The Republicans have a diversity problem on their hands. Six out of 10 white voters chose Mitt Romney, while blacks (93%), Asians (73%) and Latinos (71%) overwhelmingly voted for Barack Obama. So far, strategy has focused on getting the GOP to embrace immigration reform.
That's a good idea, but it's going to take some time. It also doesn't tackle the problem head on: The Republicans need to actually start looking more like America; they need real immigrant politicians behind real immigrant-friendly policies. It's the only way to get over the party's "angry white guy problem."
Yet how to explain this: Two of the fastest-rising stars of the Republican Party are the children of Indian immigrants — Piyush Jindal and Nimrata Randhawa.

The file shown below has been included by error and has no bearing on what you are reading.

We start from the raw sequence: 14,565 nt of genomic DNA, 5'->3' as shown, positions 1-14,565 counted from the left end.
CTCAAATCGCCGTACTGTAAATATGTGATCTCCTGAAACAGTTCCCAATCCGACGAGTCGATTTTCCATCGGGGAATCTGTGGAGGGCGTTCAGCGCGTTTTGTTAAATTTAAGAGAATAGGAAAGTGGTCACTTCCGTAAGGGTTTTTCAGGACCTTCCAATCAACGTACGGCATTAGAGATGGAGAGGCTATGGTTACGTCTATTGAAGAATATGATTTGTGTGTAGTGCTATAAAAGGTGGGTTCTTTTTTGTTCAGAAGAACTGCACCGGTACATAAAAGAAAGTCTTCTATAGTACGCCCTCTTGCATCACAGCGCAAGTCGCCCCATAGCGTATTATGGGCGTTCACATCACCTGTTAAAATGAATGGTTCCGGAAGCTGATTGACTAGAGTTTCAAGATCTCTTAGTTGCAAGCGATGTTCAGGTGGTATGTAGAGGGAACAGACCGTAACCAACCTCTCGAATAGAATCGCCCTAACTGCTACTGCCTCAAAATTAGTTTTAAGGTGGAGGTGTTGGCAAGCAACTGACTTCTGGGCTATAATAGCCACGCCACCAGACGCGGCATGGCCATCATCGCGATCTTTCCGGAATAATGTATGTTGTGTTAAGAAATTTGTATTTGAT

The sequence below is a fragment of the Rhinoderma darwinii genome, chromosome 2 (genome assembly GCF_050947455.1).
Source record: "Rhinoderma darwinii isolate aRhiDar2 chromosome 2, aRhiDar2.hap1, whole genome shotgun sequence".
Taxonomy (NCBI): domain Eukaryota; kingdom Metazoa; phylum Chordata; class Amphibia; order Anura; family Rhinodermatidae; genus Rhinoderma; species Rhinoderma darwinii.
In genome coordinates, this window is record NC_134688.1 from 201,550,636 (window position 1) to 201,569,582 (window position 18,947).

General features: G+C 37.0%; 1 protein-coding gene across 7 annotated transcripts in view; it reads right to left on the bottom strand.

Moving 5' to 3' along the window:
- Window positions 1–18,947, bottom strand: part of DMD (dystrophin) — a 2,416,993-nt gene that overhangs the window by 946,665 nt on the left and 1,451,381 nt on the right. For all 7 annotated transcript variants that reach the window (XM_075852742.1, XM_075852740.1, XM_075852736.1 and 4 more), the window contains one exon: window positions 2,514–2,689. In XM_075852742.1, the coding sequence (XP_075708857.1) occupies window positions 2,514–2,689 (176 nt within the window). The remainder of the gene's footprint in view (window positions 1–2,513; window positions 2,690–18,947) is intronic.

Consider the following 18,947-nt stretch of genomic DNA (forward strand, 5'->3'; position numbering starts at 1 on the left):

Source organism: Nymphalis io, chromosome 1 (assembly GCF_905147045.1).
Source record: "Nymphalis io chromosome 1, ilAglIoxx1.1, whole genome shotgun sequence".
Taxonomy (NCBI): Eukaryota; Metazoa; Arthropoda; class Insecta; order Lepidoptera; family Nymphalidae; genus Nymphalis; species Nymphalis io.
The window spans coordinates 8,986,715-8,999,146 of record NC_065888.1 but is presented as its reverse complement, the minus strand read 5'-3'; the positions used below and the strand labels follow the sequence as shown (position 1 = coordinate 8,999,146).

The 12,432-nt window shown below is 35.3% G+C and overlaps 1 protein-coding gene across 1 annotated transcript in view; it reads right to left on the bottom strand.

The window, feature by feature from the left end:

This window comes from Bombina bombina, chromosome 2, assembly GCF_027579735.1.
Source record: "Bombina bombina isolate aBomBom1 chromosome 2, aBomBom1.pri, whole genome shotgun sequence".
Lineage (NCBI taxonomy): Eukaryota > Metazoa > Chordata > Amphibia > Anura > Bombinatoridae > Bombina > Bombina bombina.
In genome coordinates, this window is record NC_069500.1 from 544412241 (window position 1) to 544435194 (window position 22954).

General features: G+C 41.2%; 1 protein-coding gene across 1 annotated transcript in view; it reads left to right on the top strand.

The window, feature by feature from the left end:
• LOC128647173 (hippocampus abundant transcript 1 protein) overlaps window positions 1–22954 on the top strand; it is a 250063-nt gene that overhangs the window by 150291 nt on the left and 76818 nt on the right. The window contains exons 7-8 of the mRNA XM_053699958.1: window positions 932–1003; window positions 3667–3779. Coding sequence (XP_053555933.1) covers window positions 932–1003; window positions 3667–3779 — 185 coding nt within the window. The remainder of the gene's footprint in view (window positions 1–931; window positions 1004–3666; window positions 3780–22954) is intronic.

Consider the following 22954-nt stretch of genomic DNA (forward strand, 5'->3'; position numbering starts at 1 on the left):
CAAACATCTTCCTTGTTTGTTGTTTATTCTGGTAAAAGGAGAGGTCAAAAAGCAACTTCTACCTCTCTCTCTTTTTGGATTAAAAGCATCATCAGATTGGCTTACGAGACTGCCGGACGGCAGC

Never heard of them? That's because most people know them better as Louisiana Governor Bobby Jindal and South Carolina Governor Nikki Haley. Both were elected in states that are more than 60% white. How did they cross the racial barrier? Fundamentally, they represent the parallel narratives of the Republican Party and immigrant life — family values, patriotism, hardscrabble work ethic, among them. But Jindal and Haley also reflect just what must be lost in order to make it as an immigrant Republican. They've changed their names, converted religions, and been very careful about invoking their backgrounds on the campaign trail. That's helped them win over whites — and their own party. Now what about everyone else? As the party licks its wounds, recruits new blood, and ponders relevance in the new America, it clearly needs to reconsider messaging, even if that means an overhaul of traditional platforms.